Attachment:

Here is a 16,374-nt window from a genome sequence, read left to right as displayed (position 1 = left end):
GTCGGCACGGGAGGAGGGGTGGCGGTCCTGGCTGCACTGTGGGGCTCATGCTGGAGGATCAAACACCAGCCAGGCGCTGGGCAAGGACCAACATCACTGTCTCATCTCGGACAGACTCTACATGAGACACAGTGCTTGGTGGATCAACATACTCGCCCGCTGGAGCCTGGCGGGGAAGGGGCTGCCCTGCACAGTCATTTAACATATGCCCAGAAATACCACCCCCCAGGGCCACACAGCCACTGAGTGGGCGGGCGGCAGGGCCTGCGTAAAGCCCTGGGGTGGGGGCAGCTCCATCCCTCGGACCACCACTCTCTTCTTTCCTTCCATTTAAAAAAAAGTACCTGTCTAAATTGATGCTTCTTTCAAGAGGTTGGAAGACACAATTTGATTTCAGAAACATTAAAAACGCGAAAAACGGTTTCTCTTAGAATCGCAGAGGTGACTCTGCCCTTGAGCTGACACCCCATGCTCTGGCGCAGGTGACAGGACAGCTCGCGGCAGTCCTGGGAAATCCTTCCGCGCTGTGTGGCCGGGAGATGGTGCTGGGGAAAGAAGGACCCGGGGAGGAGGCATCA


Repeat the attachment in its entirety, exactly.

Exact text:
Here is a 16,374-nt window from a genome sequence, read left to right as displayed (position 1 = left end):
GTCGGCACGGGAGGAGGGGTGGCGGTCCTGGCTGCACTGTGGGGCTCATGCTGGAGGATCAAACACCAGCCAGGCGCTGGGCAAGGACCAACATCACTGTCTCATCTCGGACAGACTCTACATGAGACACAGTGCTTGGTGGATCAACATACTCGCCCGCTGGAGCCTGGCGGGGAAGGGGCTGCCCTGCACAGTCATTTAACATATGCCCAGAAATACCACCCCCCAGGGCCACACAGCCACTGAGTGGGCGGGCGGCAGGGCCTGCGTAAAGCCCTGGGGTGGGGGCAGCTCCATCCCTCGGACCACCACTCTCTTCTTTCCTTCCATTTAAAAAAAAGTACCTGTCTAAATTGATGCTTCTTTCAAGAGGTTGGAAGACACAATTTGATTTCAGAAACATTAAAAACGCGAAAAACGGTTTCTCTTAGAATCGCAGAGGTGACTCTGCCCTTGAGCTGACACCCCATGCTCTGGCGCAGGTGACAGGACAGCTCGCGGCAGTCCTGGGAAATCCTTCCGCGCTGTGTGGCCGGGAGATGGTGCTGGGGAAAGAAGGACCCGGGGAGGAGGCATCA